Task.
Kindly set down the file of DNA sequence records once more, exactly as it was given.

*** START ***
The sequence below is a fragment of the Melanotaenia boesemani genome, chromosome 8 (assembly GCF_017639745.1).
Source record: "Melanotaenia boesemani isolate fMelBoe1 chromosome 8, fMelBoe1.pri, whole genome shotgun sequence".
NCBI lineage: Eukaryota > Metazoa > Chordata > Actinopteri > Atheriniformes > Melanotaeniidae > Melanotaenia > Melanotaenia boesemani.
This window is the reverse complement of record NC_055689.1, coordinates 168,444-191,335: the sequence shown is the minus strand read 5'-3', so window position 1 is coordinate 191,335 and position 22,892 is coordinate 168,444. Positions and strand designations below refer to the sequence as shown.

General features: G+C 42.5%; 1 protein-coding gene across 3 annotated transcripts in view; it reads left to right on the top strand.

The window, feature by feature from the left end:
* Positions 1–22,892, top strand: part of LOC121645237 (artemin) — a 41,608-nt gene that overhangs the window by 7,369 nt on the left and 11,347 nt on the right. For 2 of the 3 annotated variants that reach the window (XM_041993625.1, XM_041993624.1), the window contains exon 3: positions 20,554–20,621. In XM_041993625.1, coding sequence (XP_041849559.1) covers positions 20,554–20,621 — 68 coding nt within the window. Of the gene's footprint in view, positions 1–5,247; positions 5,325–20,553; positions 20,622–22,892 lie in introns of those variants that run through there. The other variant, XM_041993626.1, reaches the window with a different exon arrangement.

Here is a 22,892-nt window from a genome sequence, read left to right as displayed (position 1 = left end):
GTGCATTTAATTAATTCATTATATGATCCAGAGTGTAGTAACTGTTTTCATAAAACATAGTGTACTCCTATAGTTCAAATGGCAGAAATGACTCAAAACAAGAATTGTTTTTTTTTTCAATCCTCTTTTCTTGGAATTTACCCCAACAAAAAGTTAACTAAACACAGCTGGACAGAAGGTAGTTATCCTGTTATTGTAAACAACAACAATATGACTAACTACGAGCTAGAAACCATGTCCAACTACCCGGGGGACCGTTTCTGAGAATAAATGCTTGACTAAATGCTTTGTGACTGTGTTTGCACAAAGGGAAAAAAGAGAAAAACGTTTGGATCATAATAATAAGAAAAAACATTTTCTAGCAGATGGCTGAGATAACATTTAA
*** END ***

The sequence below is a fragment of the Melanotaenia boesemani genome, chromosome 8 (assembly GCF_017639745.1).
Source record: "Melanotaenia boesemani isolate fMelBoe1 chromosome 8, fMelBoe1.pri, whole genome shotgun sequence".
NCBI lineage: Eukaryota > Metazoa > Chordata > Actinopteri > Atheriniformes > Melanotaeniidae > Melanotaenia > Melanotaenia boesemani.
This window is the reverse complement of record NC_055689.1, coordinates 168,444-191,335: the sequence shown is the minus strand read 5'-3', so window position 1 is coordinate 191,335 and position 22,892 is coordinate 168,444. Positions and strand designations below refer to the sequence as shown.

General features: G+C 42.5%; 1 protein-coding gene across 3 annotated transcripts in view; it reads left to right on the top strand.

The window, feature by feature from the left end:
* Positions 1–22,892, top strand: part of LOC121645237 (artemin) — a 41,608-nt gene that overhangs the window by 7,369 nt on the left and 11,347 nt on the right. For 2 of the 3 annotated variants that reach the window (XM_041993625.1, XM_041993624.1), the window contains exon 3: positions 20,554–20,621. In XM_041993625.1, coding sequence (XP_041849559.1) covers positions 20,554–20,621 — 68 coding nt within the window. Of the gene's footprint in view, positions 1–5,247; positions 5,325–20,553; positions 20,622–22,892 lie in introns of those variants that run through there. The other variant, XM_041993626.1, reaches the window with a different exon arrangement.

Here is a 22,892-nt window from a genome sequence, read left to right as displayed (position 1 = left end):
GTGCATTTAATTAATTCATTATATGATCCAGAGTGTAGTAACTGTTTTCATAAAACATAGTGTACTCCTATAGTTCAAATGGCAGAAATGACTCAAAACAAGAATTGTTTTTTTTTTCAATCCTCTTTTCTTGGAATTTACCCCAACAAAAAGTTAACTAAACACAGCTGGACAGAAGGTAGTTATCCTGTTATTGTAAACAACAACAATATGACTAACTACGAGCTAGAAACCATGTCCAACTACCCGGGGGACCGTTTCTGAGAATAAATGCTTGACTAAATGCTTTGTGACTGTGTTTGCACAAAGGGAAAAAAGAGAAAAACGTTTGGATCATAATAATAAGAAAAAACATTTTCTAGCAGATGGCTGAGATAACATTTAA